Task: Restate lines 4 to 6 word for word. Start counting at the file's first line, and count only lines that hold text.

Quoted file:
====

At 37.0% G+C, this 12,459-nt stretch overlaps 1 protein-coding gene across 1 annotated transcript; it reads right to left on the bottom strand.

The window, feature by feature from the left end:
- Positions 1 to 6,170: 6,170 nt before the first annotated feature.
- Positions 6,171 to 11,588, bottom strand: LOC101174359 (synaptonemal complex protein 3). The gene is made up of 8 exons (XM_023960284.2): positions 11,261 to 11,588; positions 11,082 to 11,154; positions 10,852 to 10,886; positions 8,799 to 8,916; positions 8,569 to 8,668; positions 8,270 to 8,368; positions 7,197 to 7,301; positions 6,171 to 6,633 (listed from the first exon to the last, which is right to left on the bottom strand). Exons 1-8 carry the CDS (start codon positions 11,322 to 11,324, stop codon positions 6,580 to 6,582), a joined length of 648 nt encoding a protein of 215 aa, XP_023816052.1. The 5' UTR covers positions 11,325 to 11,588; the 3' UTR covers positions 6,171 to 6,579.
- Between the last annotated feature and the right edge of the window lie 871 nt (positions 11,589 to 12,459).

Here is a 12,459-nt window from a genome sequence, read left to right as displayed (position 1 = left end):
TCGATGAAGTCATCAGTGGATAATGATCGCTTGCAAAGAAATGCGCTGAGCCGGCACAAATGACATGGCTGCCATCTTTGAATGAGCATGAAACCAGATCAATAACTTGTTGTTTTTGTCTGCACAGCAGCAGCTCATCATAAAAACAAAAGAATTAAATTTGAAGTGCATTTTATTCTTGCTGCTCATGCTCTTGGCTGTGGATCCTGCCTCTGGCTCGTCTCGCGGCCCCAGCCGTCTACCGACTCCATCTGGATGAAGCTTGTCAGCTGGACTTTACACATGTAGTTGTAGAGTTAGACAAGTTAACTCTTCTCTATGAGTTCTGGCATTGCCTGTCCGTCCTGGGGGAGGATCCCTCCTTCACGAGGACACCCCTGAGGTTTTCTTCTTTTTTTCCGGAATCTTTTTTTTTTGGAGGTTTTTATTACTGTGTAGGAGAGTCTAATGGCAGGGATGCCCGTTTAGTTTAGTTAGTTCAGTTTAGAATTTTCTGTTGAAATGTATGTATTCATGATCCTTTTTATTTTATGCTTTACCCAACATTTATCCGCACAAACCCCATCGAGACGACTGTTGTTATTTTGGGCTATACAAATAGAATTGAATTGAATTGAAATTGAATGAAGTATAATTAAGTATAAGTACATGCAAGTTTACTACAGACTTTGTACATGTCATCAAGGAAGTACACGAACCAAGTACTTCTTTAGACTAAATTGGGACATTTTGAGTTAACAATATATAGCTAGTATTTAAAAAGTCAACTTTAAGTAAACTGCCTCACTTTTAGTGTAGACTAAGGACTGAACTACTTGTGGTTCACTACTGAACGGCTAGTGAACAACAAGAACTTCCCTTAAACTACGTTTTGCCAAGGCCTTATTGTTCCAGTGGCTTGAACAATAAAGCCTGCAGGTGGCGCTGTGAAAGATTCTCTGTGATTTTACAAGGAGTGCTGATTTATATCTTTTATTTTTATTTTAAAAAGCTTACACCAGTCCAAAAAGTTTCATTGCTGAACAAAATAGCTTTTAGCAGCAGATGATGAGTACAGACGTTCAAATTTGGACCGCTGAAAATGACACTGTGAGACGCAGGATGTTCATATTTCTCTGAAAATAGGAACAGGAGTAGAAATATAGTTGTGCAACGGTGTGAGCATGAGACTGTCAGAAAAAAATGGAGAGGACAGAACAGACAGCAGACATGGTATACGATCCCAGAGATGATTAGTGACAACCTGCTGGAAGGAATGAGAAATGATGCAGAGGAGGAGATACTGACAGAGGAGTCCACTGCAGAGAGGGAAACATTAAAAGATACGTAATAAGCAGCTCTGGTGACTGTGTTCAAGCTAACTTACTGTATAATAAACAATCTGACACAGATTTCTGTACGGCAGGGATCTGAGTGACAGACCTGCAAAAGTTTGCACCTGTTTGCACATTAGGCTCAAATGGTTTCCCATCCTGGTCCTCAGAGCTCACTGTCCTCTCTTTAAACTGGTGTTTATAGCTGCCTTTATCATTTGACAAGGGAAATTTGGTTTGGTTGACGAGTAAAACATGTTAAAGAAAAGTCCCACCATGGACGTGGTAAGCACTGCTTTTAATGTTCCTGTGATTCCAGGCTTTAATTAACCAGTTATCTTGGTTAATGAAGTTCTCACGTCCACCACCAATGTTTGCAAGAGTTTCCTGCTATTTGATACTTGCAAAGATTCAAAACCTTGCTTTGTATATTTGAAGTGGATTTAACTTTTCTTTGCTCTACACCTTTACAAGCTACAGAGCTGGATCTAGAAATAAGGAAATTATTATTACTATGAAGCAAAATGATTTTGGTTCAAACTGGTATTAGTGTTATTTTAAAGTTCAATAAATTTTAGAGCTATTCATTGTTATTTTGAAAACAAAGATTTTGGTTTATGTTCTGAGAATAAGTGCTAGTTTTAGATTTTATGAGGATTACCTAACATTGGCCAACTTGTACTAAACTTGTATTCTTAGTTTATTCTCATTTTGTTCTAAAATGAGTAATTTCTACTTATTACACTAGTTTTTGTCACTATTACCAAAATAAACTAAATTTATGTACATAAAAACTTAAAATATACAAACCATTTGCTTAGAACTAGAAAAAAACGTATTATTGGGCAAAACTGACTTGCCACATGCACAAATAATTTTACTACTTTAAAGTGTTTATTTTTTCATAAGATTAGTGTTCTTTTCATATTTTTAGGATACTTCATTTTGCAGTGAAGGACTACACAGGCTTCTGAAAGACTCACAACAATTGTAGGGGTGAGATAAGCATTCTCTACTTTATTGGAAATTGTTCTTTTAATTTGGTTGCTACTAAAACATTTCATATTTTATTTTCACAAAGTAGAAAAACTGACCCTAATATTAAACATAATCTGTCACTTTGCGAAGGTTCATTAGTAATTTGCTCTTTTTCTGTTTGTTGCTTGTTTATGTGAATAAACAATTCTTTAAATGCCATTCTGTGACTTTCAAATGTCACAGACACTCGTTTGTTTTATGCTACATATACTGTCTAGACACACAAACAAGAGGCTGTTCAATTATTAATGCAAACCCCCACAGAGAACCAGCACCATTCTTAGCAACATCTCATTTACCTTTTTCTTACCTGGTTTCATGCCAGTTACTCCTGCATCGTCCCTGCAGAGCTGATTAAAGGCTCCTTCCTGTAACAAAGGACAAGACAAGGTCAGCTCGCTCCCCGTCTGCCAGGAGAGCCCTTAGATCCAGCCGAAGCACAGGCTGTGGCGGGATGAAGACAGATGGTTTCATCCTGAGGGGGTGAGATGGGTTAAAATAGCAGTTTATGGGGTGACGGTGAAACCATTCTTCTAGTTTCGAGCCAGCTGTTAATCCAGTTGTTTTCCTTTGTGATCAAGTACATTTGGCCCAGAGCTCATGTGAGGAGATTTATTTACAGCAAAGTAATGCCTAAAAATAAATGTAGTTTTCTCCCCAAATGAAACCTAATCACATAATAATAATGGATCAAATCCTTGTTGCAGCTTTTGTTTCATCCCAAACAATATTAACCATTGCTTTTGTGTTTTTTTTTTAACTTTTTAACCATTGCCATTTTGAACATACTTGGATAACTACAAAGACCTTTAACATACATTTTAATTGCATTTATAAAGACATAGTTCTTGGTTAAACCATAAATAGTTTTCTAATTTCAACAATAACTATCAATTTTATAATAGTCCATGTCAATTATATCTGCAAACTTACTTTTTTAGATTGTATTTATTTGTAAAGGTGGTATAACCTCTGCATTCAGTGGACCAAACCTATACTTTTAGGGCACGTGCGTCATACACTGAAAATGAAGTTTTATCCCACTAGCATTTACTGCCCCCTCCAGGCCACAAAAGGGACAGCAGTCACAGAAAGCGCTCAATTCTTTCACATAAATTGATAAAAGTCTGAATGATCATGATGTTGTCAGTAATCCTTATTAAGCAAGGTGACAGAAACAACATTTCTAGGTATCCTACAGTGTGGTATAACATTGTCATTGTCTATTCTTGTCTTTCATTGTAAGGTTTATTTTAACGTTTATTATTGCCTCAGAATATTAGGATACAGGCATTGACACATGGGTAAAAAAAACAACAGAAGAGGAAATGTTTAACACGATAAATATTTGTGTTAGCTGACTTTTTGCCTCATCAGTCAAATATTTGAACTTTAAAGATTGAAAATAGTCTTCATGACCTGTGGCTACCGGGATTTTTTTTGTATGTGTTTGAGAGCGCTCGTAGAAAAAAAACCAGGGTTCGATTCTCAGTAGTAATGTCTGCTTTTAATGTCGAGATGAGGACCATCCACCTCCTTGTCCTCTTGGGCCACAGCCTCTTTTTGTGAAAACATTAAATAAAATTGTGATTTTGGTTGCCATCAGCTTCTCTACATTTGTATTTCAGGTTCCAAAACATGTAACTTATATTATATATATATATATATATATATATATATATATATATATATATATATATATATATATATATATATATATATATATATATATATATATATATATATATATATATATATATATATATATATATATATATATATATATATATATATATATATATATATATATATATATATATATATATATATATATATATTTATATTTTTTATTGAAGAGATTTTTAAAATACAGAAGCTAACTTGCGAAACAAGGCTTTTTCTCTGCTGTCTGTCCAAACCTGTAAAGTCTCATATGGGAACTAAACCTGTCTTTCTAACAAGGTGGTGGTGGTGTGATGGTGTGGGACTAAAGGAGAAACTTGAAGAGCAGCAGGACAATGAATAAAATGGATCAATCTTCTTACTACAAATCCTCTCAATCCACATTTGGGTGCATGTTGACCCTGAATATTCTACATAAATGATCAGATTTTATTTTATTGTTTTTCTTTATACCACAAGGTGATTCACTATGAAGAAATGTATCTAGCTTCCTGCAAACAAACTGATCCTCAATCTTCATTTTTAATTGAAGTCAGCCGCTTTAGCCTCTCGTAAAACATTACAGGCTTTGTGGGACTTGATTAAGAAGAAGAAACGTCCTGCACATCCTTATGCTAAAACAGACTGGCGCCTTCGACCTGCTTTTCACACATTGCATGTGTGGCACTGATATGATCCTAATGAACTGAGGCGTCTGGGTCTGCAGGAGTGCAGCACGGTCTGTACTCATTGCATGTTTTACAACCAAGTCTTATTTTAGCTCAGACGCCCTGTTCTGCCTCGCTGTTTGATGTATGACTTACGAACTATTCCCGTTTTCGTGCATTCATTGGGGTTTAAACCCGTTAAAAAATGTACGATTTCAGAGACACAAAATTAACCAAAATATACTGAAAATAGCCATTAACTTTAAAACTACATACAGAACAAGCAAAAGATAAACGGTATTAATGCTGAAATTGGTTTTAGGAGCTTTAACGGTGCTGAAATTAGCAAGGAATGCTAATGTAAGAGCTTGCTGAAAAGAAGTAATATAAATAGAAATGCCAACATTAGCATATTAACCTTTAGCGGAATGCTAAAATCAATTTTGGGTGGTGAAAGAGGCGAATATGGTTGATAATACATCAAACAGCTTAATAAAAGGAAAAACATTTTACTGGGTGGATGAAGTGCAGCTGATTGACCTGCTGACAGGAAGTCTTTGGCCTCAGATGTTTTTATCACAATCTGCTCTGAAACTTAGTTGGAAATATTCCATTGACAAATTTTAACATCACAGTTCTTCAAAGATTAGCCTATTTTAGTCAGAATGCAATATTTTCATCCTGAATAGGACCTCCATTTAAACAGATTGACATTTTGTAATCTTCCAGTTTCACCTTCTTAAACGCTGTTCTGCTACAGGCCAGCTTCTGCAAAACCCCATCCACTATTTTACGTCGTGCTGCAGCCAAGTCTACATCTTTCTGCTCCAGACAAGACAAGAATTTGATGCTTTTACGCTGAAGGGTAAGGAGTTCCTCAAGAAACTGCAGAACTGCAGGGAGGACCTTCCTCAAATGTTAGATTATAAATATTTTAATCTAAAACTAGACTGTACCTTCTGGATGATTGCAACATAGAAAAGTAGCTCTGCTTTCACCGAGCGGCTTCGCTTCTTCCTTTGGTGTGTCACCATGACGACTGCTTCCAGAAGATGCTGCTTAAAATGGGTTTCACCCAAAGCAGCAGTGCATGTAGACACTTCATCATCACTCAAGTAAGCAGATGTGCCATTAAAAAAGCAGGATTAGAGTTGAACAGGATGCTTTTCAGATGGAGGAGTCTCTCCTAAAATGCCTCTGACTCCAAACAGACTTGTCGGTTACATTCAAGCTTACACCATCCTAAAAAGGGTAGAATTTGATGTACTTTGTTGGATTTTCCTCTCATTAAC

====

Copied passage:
- Positions 6,171 to 11,588, bottom strand: LOC101174359 (synaptonemal complex protein 3). The gene is made up of 8 exons (XM_023960284.2): positions 11,261 to 11,588; positions 11,082 to 11,154; positions 10,852 to 10,886; positions 8,799 to 8,916; positions 8,569 to 8,668; positions 8,270 to 8,368; positions 7,197 to 7,301; positions 6,171 to 6,633 (listed from the first exon to the last, which is right to left on the bottom strand). Exons 1-8 carry the CDS (start codon positions 11,322 to 11,324, stop codon positions 6,580 to 6,582), a joined length of 648 nt encoding a protein of 215 aa, XP_023816052.1. The 5' UTR covers positions 11,325 to 11,588; the 3' UTR covers positions 6,171 to 6,579.
- Between the last annotated feature and the right edge of the window lie 871 nt (positions 11,589 to 12,459).

Here is a 12,459-nt window from a genome sequence, read left to right as displayed (position 1 = left end):